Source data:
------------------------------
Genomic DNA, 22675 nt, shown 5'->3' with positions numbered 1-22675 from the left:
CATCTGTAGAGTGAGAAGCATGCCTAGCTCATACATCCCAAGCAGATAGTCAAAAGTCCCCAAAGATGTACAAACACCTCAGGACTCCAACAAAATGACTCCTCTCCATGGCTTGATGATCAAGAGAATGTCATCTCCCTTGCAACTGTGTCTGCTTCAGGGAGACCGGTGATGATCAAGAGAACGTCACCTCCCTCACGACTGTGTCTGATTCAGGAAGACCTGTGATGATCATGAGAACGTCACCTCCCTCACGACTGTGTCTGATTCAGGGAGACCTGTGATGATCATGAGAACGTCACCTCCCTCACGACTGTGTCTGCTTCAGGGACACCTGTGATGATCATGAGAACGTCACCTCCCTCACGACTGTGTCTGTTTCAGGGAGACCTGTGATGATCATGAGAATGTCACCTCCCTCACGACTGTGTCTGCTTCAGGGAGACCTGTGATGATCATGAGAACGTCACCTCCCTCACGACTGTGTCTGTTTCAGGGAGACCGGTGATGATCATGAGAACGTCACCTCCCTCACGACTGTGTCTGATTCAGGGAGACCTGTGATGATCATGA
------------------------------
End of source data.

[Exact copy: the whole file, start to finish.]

Genomic DNA, 22675 nt, shown 5'->3' with positions numbered 1-22675 from the left:
CATCTGTAGAGTGAGAAGCATGCCTAGCTCATACATCCCAAGCAGATAGTCAAAAGTCCCCAAAGATGTACAAACACCTCAGGACTCCAACAAAATGACTCCTCTCCATGGCTTGATGATCAAGAGAATGTCATCTCCCTTGCAACTGTGTCTGCTTCAGGGAGACCGGTGATGATCAAGAGAACGTCACCTCCCTCACGACTGTGTCTGATTCAGGAAGACCTGTGATGATCATGAGAACGTCACCTCCCTCACGACTGTGTCTGATTCAGGGAGACCTGTGATGATCATGAGAACGTCACCTCCCTCACGACTGTGTCTGCTTCAGGGACACCTGTGATGATCATGAGAACGTCACCTCCCTCACGACTGTGTCTGTTTCAGGGAGACCTGTGATGATCATGAGAATGTCACCTCCCTCACGACTGTGTCTGCTTCAGGGAGACCTGTGATGATCATGAGAACGTCACCTCCCTCACGACTGTGTCTGTTTCAGGGAGACCGGTGATGATCATGAGAACGTCACCTCCCTCACGACTGTGTCTGATTCAGGGAGACCTGTGATGATCATGA